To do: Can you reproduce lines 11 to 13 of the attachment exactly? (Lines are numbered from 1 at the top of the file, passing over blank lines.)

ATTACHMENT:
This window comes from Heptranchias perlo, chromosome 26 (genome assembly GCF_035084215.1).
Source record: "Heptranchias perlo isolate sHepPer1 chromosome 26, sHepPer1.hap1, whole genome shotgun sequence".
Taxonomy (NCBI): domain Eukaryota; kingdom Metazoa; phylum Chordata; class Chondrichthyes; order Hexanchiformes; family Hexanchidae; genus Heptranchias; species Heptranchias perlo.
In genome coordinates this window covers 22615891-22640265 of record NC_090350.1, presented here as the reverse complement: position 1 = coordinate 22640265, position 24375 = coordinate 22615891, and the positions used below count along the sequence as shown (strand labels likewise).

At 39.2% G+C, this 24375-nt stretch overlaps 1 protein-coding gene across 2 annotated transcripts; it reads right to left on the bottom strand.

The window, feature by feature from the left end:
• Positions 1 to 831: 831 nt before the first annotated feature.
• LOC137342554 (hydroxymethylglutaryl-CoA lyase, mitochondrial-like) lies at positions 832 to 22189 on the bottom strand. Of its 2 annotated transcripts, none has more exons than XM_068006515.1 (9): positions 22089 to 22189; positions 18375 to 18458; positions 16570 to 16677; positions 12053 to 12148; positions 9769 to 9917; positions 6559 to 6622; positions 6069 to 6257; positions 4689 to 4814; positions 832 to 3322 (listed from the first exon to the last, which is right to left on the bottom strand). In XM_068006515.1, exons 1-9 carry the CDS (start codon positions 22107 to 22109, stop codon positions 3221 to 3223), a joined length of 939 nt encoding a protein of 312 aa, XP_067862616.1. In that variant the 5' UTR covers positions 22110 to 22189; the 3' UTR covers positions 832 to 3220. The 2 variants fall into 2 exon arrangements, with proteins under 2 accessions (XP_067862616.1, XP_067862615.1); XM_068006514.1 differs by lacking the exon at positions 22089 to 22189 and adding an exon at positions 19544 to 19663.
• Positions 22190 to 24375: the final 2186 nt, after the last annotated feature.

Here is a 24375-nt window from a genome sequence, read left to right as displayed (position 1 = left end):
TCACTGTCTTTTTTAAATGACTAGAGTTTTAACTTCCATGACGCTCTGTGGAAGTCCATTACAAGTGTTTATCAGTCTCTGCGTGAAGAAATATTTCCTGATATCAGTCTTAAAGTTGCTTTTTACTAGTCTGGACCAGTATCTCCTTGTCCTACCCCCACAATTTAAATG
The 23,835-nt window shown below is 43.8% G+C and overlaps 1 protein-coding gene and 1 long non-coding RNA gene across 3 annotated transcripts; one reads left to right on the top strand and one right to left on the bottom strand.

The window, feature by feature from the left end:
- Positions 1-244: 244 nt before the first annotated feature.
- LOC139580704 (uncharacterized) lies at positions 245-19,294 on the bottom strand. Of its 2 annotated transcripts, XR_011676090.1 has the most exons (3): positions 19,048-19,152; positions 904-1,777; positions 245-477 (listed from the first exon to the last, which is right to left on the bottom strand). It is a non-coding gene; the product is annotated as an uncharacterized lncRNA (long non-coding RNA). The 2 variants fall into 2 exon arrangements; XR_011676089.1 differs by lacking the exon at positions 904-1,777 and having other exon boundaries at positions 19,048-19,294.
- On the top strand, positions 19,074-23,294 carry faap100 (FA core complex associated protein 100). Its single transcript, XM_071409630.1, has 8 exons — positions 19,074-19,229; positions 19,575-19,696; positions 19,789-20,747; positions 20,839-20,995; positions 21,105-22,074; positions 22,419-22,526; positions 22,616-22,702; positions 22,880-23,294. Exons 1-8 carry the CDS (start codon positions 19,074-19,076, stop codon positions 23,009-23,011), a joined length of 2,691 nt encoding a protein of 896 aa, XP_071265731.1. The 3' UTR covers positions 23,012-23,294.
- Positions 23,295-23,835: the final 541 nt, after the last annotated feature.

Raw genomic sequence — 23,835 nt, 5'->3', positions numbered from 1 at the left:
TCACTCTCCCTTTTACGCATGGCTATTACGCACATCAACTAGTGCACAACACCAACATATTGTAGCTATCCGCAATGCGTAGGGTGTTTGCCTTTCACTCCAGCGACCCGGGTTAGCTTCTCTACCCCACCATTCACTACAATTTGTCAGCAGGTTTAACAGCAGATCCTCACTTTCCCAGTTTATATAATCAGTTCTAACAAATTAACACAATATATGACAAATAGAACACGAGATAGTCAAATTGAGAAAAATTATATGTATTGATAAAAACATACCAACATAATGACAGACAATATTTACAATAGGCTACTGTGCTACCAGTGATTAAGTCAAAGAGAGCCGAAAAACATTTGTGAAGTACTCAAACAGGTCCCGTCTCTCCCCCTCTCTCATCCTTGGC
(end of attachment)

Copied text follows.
TCACTGTCTTTTTTAAATGACTAGAGTTTTAACTTCCATGACGCTCTGTGGAAGTCCATTACAAGTGTTTATCAGTCTCTGCGTGAAGAAATATTTCCTGATATCAGTCTTAAAGTTGCTTTTTACTAGTCTGGACCAGTATCTCCTTGTCCTACCCCCACAATTTAAATG
The 23,835-nt window shown below is 43.8% G+C and overlaps 1 protein-coding gene and 1 long non-coding RNA gene across 3 annotated transcripts; one reads left to right on the top strand and one right to left on the bottom strand.

The window, feature by feature from the left end: